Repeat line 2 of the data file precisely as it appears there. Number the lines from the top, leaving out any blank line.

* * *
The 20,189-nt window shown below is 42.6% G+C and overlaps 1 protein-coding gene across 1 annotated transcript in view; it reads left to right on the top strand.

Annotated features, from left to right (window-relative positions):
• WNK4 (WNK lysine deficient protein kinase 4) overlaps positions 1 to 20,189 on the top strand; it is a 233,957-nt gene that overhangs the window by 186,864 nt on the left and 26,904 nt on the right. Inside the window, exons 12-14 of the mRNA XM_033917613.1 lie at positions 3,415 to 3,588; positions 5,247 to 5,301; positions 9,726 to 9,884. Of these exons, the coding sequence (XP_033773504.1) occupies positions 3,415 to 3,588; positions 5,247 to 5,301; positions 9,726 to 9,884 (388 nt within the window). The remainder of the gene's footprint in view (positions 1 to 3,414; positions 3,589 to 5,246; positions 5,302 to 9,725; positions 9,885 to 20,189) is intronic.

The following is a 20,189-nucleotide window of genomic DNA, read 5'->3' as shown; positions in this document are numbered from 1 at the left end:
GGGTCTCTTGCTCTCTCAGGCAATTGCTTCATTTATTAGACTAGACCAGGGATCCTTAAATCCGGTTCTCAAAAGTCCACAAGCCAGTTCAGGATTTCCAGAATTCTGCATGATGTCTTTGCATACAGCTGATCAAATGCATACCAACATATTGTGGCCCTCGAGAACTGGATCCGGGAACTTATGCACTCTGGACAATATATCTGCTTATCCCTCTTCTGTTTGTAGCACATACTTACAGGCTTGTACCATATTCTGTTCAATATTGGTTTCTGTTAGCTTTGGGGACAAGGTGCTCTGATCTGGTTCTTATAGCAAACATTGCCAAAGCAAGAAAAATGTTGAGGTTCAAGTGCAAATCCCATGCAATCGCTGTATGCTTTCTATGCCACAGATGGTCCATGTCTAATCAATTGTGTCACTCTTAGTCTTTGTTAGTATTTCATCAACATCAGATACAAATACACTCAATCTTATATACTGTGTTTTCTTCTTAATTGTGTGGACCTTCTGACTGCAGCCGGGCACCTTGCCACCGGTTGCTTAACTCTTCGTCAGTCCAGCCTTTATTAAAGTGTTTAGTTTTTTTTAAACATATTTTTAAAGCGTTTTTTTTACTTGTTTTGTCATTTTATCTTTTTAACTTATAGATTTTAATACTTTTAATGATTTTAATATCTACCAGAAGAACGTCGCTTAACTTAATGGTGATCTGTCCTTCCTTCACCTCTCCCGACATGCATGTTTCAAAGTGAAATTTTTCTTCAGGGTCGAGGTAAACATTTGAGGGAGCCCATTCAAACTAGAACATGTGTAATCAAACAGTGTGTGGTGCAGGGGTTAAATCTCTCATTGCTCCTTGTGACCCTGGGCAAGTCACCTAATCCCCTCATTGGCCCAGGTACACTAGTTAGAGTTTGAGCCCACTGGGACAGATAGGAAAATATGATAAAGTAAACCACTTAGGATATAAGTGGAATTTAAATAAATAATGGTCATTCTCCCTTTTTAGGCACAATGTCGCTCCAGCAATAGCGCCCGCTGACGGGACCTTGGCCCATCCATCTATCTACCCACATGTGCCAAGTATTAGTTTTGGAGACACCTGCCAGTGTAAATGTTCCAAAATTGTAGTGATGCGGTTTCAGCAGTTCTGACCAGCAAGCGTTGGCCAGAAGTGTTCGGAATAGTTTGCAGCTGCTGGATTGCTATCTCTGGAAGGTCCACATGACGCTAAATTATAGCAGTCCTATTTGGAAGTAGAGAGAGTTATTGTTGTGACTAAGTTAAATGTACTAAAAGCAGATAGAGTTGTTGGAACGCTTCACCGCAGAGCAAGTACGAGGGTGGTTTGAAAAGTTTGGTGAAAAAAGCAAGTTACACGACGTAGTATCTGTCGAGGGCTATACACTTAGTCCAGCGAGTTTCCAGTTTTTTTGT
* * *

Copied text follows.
Annotated features, from left to right (window-relative positions):